Krug Park was the place to be in early 20th century Omaha. The always-hopping amusement park lasted through a World War, the Great Depression, and Prohibition. There was nothing like it.
The park had a modest start in 1895 when German immigrant George Tietz bought land near what is now 52nd and Maple streets to create Tietz Park. He installed a beer garden and dance hall before later adding a bowling alley.
When Tietz died in 1903, the land went to brewery owner Frederick Krug of the Frederick Krug Brewing Co., who held the mortgage. Like Tietz, he was a German immigrant. Krug added rides, a tunnel of love, and ice cream parlor to the beer garden. He advertised the newly named Krug Park as “Omaha’s Polite Resort.”
Over the years, a 72-horse merry-go-round, a penny arcade, picnic grounds, swimming pool, wave machine, and dance pavilion were added. A human cannonball, aerialists and horses diving into tanks also drew Omaha citizens, as did Sunday night balloon ascensions.
In 1908, a Methodist minister called “the fighting parson” led the Anti-Saloon League to challenge Krug Park’s beer permit and won. The park and its beer garden were closed until reopening in 1913.
Prohibition began in 1920. The beer garden closed, but the amusement park kept on swinging. Couples paid five cents a dance at the dance pavilion.
On May 12, 1922, an ad for Krug Park’s dance pavilion in the weekly newspaper The Mediator promised “no jazz music,” but instead “Just the best music of the better kind.” Ten West India monkeys arrived to live in the park’s monkey house.
Ads promoted performances by the popular Union Pacific Band. Krug Park was “the home of picnics,” bragged another ad. Sweltering citizens gathered at the shady park and splashed in the large swimming pool to escape the heat.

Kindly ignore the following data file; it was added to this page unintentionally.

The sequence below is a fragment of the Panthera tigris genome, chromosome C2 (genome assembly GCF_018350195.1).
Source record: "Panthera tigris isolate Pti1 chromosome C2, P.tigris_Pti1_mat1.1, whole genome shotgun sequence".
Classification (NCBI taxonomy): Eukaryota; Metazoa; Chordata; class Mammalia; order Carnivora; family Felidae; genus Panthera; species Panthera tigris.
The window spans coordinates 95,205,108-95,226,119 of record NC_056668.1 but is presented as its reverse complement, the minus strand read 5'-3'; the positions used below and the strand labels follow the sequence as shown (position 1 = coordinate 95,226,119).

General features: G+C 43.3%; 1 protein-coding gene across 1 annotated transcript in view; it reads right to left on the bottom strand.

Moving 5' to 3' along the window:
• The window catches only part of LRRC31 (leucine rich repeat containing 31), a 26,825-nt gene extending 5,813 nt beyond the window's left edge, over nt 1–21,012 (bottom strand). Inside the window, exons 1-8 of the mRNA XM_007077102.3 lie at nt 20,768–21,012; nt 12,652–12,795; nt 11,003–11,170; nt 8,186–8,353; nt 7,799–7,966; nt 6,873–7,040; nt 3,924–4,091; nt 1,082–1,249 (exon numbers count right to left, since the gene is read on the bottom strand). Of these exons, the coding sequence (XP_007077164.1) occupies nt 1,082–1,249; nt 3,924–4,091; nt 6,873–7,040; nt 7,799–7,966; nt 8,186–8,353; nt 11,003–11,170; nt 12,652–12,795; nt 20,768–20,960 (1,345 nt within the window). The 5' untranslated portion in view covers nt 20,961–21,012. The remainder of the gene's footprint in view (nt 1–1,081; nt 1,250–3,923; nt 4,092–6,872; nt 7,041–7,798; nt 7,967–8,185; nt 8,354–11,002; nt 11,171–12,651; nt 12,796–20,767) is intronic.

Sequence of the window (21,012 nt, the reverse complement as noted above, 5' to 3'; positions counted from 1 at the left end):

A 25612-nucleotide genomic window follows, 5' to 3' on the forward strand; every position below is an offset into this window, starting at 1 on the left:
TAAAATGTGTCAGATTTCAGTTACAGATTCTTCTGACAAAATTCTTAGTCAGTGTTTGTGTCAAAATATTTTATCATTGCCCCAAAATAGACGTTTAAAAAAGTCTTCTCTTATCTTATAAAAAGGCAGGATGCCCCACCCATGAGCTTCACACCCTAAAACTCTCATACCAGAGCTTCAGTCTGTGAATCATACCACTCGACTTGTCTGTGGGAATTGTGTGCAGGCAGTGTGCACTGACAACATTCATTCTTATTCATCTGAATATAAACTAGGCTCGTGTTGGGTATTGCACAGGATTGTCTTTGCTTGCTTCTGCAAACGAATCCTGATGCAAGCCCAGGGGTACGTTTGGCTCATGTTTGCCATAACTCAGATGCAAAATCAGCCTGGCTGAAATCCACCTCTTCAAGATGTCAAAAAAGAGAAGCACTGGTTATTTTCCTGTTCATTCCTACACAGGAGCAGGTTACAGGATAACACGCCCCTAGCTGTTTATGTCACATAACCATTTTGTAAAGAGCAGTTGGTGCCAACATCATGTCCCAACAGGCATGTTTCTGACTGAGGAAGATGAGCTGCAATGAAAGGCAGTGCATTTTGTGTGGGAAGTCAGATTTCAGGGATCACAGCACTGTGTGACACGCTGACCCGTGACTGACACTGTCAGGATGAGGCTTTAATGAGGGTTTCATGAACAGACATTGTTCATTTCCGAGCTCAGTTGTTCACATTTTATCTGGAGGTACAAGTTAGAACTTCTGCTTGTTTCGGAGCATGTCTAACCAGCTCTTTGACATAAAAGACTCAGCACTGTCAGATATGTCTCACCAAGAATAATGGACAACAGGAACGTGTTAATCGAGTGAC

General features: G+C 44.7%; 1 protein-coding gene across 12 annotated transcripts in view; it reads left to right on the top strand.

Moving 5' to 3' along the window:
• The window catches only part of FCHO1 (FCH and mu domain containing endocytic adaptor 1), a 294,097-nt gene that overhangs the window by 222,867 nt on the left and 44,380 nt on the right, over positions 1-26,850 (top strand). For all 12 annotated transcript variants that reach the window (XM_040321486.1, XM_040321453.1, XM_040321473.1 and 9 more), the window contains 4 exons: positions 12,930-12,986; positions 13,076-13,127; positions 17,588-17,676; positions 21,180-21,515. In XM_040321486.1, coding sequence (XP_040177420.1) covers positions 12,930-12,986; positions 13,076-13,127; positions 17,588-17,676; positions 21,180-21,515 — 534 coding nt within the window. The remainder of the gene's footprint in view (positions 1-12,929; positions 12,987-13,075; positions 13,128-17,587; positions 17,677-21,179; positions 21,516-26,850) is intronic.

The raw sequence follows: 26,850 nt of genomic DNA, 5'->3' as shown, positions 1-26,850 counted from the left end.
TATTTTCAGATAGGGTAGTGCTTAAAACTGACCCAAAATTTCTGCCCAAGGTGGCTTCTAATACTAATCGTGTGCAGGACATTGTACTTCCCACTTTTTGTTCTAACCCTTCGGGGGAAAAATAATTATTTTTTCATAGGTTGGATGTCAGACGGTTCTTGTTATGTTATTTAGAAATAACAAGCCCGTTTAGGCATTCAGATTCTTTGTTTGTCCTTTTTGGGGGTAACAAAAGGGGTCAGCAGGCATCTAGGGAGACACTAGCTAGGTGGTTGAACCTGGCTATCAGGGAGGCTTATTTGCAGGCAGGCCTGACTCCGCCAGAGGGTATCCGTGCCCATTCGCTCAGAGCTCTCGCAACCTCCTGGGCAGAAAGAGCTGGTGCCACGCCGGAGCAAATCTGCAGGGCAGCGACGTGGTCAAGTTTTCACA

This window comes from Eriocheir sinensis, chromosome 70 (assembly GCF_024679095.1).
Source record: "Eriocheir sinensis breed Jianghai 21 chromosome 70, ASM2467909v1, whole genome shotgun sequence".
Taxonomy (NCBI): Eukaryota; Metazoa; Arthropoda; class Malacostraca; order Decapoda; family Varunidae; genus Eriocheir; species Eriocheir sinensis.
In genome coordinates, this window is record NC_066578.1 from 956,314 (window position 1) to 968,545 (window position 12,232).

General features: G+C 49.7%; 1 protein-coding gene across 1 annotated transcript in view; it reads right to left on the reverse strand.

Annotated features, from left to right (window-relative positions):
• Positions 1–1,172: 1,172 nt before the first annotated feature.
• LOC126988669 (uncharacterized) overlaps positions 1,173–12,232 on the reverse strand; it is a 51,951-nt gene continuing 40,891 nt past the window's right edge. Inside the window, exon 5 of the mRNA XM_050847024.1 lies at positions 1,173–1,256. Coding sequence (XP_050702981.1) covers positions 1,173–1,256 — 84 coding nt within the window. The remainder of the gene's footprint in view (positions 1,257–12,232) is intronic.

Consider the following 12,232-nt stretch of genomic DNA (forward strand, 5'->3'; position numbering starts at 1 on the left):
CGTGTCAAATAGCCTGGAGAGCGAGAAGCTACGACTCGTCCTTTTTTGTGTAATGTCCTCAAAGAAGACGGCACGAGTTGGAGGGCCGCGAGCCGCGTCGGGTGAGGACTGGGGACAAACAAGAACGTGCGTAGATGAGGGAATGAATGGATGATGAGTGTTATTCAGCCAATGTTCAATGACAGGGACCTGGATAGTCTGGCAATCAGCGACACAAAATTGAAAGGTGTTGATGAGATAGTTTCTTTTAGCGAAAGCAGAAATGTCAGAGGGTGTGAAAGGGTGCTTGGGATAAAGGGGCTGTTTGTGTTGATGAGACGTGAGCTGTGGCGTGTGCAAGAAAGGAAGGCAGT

But the crowds dwindled after July 24, 1930, when four riders on the “Big Dipper” roller coaster were killed and 17 injured as the ride plunged 35 feet to the ground. At the time, it was called the worst roller coaster accident in the nation.
During the Depression, couples entered marathon dances at Krug Park hoping to win prizes. A 4,000-seat arena added in 1932 hosted wrestling and boxing matches.
The park closed in 1940. Neighbors concerned about the site near downtown Benson later petitioned the city to make it a
A fund drive led by the Omaha World-Herald in 1945 raised $30,000 to purchase the land and turn it into Gallagher Park, named after Mrs. Paul Gallagher, who fought to retain the land as a park. The city park opened in 1955. A swimming pool and ball fields were added.
Krug Avenue in South Omaha was named for the original park’s namesake, Frederick Krug. Founded in 1859, his brewery sat in South Omaha at 29th and Vinton Streets.
Fittingly for a brewer who owned a beer garden, the word “krug” in German translates to ‘stein’ in English.